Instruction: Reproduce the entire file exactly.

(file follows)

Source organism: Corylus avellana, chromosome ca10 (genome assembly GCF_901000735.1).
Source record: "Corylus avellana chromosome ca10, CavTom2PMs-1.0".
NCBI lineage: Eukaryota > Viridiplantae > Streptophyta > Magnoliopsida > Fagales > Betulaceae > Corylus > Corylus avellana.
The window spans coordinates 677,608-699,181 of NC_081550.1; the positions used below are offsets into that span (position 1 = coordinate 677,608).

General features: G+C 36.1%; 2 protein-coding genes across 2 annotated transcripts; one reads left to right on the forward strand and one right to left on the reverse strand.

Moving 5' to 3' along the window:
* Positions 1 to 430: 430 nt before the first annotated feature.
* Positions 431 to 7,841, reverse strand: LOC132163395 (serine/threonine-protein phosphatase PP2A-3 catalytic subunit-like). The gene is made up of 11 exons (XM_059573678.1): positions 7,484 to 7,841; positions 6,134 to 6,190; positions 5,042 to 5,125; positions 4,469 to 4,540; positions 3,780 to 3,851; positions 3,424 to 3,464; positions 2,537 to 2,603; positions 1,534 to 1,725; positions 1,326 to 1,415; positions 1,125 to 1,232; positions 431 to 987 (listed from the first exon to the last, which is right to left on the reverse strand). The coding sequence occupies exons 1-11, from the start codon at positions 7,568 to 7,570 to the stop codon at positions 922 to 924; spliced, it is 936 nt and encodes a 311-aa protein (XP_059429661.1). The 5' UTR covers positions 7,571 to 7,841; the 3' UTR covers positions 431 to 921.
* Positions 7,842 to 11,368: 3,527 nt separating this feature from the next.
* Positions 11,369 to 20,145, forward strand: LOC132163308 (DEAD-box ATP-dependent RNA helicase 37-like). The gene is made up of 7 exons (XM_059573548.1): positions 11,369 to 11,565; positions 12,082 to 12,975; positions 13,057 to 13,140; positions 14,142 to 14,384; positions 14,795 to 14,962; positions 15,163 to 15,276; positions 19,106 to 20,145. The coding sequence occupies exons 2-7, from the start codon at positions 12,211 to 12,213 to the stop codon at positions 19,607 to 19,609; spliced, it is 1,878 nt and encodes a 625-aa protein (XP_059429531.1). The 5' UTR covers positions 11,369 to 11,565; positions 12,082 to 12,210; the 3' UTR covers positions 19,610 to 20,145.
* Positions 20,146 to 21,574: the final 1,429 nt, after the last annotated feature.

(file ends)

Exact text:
Source organism: Corylus avellana, chromosome ca10 (genome assembly GCF_901000735.1).
Source record: "Corylus avellana chromosome ca10, CavTom2PMs-1.0".
NCBI lineage: Eukaryota > Viridiplantae > Streptophyta > Magnoliopsida > Fagales > Betulaceae > Corylus > Corylus avellana.
The window spans coordinates 677,608-699,181 of NC_081550.1; the positions used below are offsets into that span (position 1 = coordinate 677,608).

General features: G+C 36.1%; 2 protein-coding genes across 2 annotated transcripts; one reads left to right on the forward strand and one right to left on the reverse strand.

Moving 5' to 3' along the window:
* Positions 1 to 430: 430 nt before the first annotated feature.
* Positions 431 to 7,841, reverse strand: LOC132163395 (serine/threonine-protein phosphatase PP2A-3 catalytic subunit-like). The gene is made up of 11 exons (XM_059573678.1): positions 7,484 to 7,841; positions 6,134 to 6,190; positions 5,042 to 5,125; positions 4,469 to 4,540; positions 3,780 to 3,851; positions 3,424 to 3,464; positions 2,537 to 2,603; positions 1,534 to 1,725; positions 1,326 to 1,415; positions 1,125 to 1,232; positions 431 to 987 (listed from the first exon to the last, which is right to left on the reverse strand). The coding sequence occupies exons 1-11, from the start codon at positions 7,568 to 7,570 to the stop codon at positions 922 to 924; spliced, it is 936 nt and encodes a 311-aa protein (XP_059429661.1). The 5' UTR covers positions 7,571 to 7,841; the 3' UTR covers positions 431 to 921.
* Positions 7,842 to 11,368: 3,527 nt separating this feature from the next.
* Positions 11,369 to 20,145, forward strand: LOC132163308 (DEAD-box ATP-dependent RNA helicase 37-like). The gene is made up of 7 exons (XM_059573548.1): positions 11,369 to 11,565; positions 12,082 to 12,975; positions 13,057 to 13,140; positions 14,142 to 14,384; positions 14,795 to 14,962; positions 15,163 to 15,276; positions 19,106 to 20,145. The coding sequence occupies exons 2-7, from the start codon at positions 12,211 to 12,213 to the stop codon at positions 19,607 to 19,609; spliced, it is 1,878 nt and encodes a 625-aa protein (XP_059429531.1). The 5' UTR covers positions 11,369 to 11,565; positions 12,082 to 12,210; the 3' UTR covers positions 19,610 to 20,145.
* Positions 20,146 to 21,574: the final 1,429 nt, after the last annotated feature.